MedPAC is going full Bulworth!

Last month, the pharma and physician communities reacted with a collective gasp when MedPAC announced a 5-year pilot project to cut Part B buy-and-bill reimbursement from ASP+6% to ASP+2.5%+$16.80. Even before the dust has settled on that issue, MedPAC has now recommended a number of drastic changes to the Part D program that are intended to save Medicare $10 billion over the next 5 years. Closer analysis indicates that the savings are likely to come at the cost of the increased cost burden to patients and perhaps poorer health outcomes.

MedPAC’s proposals fall under 3 broad categories:

      1.Changes to Part D TrOOP calculation and patient cost-sharing

      2.Provisions to increase generic and biosimilar use

      3.An update to the protected class of drugs as well as changes to the formulary review process

Our analysis is confined to the first group of changes. At a high level, MedPAC proposes the following:

->Exclude manufacturer discounts in the coverage gap from enrollees' true out-of-pocket spending

 ->Eliminate enrollee cost sharing above the out-of-pocket threshold

Impact of Excluding Manufacturer Coverage Gap Discount from TrOOP Calculation

Currently, the 50% discount paid by branded Rx manufacturers within coverage gap counts towards the enrollee’s true out-of-pocket calculation. In 2016, beneficiaries pay 45% of the Rx cost under the donut hole. As a result of the manufacturer discount counting towards TrOOP limit, they enter catastrophic coverage 2x faster and at a 50% cost saving. By 2020, when donut hole closes, enrollees will pay only 25% of the cost under coverage gap and therefore enter catastrophic coverage 3x faster and at a 67% cost saving. If the MedPAC proposal is implemented, patients will lose the benefit of the manufacturer discount and therefore spend 2x-3x more time within the donut hole and pay 2x-3x than their out of pocket cost under current benefit design.

Impact of Eliminating Enrollee Cost Sharing Above the Out-of-Pocket Threshold

When patients enter catastrophic coverage, they currently pay 5% of the Rx cost even though their TrOOP limit has been reached. As a result, patients could incur additional costs in the hundreds or even thousands for high-cost medications under catastrophic coverage. Eliminating the enrollee cost sharing under catastrophic coverage institutes a hard cap of enrollee out of pocket cost during a beneficiary year and protects patients on high-cost medications.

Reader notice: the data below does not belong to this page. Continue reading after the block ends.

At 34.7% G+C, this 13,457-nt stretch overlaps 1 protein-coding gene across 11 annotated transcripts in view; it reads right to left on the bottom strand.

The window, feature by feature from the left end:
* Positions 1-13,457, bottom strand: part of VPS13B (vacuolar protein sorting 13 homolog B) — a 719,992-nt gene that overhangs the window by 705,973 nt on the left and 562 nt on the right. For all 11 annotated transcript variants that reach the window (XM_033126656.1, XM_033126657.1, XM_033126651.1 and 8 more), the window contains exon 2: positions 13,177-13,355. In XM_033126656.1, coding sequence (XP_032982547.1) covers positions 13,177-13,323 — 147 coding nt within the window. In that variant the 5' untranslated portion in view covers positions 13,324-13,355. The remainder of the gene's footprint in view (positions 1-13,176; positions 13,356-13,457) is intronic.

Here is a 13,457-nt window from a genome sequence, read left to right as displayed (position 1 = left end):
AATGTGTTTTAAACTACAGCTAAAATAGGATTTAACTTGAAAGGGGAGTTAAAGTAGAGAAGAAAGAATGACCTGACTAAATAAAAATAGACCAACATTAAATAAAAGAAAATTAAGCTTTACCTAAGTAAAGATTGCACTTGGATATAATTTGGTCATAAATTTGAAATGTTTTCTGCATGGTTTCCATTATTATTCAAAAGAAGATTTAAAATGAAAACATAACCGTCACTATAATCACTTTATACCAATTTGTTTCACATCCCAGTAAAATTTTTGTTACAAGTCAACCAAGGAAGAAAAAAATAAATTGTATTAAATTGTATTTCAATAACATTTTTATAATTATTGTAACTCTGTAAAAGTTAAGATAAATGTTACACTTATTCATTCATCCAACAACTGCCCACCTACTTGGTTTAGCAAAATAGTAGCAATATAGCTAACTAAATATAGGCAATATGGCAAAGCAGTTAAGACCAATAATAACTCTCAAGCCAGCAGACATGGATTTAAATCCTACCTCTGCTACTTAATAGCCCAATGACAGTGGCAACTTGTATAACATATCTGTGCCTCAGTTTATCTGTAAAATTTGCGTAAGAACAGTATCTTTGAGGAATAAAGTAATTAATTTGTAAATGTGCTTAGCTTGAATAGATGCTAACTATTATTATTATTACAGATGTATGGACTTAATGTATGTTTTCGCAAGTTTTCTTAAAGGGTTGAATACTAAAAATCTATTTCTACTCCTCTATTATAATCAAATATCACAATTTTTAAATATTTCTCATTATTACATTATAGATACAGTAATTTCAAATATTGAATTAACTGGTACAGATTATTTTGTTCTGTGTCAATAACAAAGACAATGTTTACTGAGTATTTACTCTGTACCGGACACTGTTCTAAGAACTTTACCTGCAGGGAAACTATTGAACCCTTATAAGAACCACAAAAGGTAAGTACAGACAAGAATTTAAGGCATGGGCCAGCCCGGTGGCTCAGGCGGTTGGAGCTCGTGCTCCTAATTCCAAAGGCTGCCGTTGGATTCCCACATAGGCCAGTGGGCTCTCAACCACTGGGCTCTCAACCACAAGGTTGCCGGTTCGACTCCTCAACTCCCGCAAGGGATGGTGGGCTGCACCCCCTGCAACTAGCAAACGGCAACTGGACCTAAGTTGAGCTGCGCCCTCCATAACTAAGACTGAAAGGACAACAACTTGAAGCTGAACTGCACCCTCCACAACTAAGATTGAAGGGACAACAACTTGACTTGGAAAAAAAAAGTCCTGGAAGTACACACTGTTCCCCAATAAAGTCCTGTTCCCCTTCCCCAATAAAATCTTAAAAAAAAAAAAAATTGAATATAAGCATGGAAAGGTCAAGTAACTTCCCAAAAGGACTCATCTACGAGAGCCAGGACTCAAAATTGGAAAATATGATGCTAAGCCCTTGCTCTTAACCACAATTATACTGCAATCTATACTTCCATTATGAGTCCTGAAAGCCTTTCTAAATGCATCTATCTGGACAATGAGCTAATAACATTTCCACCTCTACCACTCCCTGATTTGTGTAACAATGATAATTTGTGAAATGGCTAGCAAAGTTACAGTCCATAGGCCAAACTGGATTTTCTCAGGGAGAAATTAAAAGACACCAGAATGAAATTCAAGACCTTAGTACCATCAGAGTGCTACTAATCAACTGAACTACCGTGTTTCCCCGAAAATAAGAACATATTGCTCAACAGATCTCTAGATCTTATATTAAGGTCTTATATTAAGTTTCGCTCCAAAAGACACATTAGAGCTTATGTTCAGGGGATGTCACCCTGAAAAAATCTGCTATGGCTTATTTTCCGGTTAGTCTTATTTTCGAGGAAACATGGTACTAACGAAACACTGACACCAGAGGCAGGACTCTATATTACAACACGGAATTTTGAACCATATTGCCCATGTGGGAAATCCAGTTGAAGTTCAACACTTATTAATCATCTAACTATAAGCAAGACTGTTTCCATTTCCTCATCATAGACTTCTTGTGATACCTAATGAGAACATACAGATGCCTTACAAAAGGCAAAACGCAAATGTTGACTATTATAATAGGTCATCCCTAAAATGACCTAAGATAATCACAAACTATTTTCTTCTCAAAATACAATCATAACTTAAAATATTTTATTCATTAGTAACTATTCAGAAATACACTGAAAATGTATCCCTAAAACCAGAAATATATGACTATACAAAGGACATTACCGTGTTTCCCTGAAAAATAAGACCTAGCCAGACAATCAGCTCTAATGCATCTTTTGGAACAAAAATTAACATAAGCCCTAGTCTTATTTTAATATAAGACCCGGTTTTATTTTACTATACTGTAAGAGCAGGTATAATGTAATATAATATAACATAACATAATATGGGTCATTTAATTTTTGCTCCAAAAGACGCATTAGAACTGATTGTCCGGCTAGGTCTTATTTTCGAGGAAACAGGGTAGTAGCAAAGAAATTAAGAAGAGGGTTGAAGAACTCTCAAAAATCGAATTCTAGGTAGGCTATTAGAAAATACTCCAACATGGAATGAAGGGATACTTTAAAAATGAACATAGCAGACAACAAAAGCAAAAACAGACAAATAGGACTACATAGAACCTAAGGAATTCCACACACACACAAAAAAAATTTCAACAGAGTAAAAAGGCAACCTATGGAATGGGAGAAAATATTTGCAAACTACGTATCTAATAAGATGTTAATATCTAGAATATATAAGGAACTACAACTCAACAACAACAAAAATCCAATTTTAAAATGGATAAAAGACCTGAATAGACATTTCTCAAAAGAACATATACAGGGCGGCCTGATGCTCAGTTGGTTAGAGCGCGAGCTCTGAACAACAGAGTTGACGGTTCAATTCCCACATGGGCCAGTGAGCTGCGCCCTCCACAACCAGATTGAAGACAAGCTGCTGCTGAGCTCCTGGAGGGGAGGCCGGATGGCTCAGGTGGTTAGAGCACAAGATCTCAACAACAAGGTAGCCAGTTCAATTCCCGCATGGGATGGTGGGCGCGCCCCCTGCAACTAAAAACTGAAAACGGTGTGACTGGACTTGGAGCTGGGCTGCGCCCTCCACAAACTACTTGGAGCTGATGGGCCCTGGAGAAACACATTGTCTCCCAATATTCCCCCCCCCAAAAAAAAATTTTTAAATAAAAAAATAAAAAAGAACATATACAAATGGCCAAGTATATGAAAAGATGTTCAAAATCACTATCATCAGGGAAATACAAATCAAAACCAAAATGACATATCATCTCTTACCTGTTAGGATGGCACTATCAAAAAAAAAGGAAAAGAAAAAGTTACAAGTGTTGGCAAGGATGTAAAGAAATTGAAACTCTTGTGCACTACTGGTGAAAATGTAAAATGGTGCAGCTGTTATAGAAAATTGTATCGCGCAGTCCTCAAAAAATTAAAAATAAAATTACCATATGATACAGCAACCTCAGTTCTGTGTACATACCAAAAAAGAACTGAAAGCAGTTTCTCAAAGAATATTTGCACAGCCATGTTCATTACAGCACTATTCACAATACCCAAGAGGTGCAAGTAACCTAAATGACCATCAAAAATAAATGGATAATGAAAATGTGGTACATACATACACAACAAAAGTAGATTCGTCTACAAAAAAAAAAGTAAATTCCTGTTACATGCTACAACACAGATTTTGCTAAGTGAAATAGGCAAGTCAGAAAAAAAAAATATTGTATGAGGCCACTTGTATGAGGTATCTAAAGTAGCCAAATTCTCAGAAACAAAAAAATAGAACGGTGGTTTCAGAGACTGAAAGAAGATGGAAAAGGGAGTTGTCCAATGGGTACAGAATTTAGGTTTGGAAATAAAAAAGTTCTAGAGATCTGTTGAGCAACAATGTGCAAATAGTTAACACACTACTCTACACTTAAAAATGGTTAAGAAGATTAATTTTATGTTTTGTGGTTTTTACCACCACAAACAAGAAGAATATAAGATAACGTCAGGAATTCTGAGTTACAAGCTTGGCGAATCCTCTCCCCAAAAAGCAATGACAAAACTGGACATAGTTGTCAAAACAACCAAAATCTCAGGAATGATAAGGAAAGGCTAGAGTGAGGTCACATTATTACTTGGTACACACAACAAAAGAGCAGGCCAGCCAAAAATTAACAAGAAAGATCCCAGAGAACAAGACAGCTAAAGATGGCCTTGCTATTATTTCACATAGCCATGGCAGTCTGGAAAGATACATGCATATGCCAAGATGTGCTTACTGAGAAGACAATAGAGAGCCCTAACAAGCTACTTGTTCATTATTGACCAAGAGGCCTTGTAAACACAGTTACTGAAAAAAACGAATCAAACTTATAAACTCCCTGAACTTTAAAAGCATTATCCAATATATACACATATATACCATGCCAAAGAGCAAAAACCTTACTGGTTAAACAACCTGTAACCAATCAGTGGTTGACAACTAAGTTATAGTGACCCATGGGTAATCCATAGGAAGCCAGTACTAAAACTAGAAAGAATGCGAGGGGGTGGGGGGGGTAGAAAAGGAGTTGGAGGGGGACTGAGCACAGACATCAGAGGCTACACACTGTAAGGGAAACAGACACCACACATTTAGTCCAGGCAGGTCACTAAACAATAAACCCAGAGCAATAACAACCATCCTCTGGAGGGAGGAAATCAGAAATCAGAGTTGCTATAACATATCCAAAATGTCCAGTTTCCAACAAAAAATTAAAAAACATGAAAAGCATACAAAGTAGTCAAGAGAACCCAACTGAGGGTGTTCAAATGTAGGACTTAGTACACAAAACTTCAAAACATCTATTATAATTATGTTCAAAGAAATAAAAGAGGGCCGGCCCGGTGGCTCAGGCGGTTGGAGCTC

MedPAC presented the cumulative impact of these two proposed changes as patient-neutral, arguing that the increased patient costs due to the first provision will be counterbalanced by the cost saving effect of the second provision. PhRMA and patient advocacy groups are clearly not buying the argument, with PhRMA responding that “these recommendations will significantly harm beneficiaries by eroding coverage and protections for some of the most vulnerable enrollees in the program. MedPAC’s vote also ignores broad stakeholder concerns”.

We analyzed the quantitative impact of these proposals by modeling out the annual beneficiary out of pocket cost in 2020. We chose the year 2020 since coverage gap cost sharing will remain constant beginning that year. Our simulation assumes that patients are 100% adherent to therapy and that the patient is only on branded single-source drugs throughout the year. There are three group of patients and they are all affected very differently due to the MedPAC changes (see graph below).


Patients whose average monthly branded Rx cost is <$720: For these patients, the total annual out of pocket Rx costs will be roughly the same under current Part D guidelines and also after the MedPAC proposals are implemented. At a total Rx cost of $720, patients will pay ~$2400  out of their pocket in either case. These patients will see no impact from the changes.

Patients whose average monthly branded Rx cost is >$720 & <$5000: These patients will pay more out of pocket in a year under the proposed guidelines. Patients whose monthly branded costs total ~$2000 will incur an additional $1750 in out of pocket expenses.

Patients whose average monthly branded Rx cost is >$5000: This cohort of patients hit the TrOOP limit much earlier in the year compared to the other cohorts, benefiting from the elimination of the 5% catastrophic coverage cost to such an extent that it offsets the increased out of pocket costs under the coverage gap due to the exclusion of the manufacturer discount towards TrOOP.

Our model assumed that the increased coverage gap costs will have no effect on adherence. We know this to be not true given current trends in Part D where LIS patients have higher adherence than non-LIS patients due to coverage gap cost differences. Extrapolating this to the future, even the cohort of patients facing a monthly average branded Rx cost >$5000 will end up paying more since they will be less compliant under coverage gap and spend less time under the catastrophic coverage. As a result, the cost savings under catastrophic coverage may not offset the increased coverage gap costs. In summary, a vast majority of Part D non-LIS beneficiaries will pay more out of pocket and experience worse outcomes due to poor adherence. PhRMA is right to protest these changes and MedPAC should reconsider.